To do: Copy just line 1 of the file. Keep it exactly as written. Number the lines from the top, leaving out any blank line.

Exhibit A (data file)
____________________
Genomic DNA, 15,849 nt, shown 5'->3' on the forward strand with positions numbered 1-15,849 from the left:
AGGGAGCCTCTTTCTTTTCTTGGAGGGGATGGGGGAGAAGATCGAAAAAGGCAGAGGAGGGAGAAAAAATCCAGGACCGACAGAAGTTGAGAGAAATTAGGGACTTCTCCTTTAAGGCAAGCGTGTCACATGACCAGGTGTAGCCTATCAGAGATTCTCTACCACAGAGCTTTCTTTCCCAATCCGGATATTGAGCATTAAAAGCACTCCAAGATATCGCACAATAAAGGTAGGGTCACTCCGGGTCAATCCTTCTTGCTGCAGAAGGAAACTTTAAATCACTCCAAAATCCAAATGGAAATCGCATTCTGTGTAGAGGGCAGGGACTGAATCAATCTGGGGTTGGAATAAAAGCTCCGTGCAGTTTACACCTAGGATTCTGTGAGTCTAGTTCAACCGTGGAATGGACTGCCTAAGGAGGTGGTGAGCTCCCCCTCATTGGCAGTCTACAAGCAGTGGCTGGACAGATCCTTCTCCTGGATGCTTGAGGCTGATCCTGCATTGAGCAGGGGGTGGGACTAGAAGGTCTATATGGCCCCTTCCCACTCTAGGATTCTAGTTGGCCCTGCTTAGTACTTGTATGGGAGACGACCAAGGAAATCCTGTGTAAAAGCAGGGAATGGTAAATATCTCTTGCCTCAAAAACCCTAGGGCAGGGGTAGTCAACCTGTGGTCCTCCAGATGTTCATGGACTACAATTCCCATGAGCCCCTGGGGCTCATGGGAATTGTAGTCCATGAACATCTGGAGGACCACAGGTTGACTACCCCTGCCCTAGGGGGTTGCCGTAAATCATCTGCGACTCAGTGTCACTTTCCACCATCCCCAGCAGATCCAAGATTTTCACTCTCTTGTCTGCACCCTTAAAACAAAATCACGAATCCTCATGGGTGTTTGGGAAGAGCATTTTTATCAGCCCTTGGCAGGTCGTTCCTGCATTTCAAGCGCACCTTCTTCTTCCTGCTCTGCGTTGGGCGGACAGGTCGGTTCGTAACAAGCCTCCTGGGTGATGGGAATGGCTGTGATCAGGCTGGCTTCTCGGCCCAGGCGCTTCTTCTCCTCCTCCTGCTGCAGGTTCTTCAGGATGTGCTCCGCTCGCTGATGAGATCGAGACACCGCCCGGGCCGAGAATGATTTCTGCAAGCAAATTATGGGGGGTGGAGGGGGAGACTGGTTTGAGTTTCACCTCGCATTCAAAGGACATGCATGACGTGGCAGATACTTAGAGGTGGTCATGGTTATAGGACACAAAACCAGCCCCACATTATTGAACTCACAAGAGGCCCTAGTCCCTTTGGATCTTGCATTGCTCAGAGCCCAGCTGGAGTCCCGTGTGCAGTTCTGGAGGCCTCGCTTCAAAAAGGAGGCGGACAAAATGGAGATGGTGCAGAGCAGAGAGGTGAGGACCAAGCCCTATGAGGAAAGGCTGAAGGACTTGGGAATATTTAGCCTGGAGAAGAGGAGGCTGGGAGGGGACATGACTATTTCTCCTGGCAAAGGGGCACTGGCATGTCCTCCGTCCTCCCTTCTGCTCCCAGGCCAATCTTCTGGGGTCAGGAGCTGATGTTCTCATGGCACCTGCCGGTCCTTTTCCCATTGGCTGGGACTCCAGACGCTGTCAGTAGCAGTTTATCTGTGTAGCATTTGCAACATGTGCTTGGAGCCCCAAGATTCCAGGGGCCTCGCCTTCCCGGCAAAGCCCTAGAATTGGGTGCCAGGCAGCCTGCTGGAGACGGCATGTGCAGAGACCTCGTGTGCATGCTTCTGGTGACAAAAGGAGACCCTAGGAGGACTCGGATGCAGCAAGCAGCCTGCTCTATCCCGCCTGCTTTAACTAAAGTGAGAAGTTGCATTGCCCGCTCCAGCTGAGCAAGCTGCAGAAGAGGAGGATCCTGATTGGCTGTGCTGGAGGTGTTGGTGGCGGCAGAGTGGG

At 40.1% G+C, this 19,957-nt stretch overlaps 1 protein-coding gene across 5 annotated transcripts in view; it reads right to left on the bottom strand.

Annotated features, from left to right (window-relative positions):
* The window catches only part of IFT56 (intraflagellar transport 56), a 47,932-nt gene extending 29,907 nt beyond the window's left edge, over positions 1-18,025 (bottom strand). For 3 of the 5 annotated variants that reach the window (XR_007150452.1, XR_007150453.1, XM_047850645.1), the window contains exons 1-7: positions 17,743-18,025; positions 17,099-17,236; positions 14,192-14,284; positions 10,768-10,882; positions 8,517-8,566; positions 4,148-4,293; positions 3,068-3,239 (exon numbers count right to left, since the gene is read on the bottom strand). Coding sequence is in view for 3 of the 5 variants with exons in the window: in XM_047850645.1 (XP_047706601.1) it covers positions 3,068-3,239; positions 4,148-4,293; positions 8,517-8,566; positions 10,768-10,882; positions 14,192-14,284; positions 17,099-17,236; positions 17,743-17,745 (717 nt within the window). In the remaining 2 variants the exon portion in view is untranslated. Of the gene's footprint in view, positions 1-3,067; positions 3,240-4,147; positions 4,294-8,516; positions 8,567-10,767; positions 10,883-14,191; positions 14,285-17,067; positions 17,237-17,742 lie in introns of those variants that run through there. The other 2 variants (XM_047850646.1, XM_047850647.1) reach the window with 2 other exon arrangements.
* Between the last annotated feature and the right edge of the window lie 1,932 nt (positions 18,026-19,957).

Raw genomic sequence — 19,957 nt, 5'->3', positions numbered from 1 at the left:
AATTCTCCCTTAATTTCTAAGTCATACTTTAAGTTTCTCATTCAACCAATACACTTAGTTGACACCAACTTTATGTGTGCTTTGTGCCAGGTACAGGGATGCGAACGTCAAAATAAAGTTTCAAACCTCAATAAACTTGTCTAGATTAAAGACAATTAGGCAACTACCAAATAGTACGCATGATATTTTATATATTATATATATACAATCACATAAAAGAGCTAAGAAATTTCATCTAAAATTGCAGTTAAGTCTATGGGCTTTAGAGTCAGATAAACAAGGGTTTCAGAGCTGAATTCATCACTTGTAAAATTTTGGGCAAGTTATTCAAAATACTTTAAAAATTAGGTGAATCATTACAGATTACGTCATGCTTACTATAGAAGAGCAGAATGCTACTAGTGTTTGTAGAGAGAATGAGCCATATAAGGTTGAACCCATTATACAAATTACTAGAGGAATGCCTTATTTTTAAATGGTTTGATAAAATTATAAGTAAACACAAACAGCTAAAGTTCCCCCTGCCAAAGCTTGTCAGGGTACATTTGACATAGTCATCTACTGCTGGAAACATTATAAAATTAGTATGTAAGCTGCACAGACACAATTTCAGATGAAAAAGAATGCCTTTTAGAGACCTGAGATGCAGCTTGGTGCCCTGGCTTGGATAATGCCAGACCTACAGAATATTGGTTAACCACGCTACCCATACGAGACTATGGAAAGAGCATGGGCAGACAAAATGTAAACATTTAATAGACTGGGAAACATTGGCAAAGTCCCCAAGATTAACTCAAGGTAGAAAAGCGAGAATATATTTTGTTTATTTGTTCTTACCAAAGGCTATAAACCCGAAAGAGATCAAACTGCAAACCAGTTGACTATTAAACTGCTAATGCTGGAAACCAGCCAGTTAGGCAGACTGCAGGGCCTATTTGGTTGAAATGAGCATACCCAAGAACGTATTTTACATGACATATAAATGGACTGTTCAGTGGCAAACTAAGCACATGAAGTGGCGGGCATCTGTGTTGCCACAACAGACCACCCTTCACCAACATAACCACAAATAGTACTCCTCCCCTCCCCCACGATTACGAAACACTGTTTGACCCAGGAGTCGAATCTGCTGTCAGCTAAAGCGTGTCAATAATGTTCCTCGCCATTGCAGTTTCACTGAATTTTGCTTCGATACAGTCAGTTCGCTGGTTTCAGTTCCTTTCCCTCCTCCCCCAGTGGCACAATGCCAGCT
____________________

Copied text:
Genomic DNA, 15,849 nt, shown 5'->3' on the forward strand with positions numbered 1-15,849 from the left: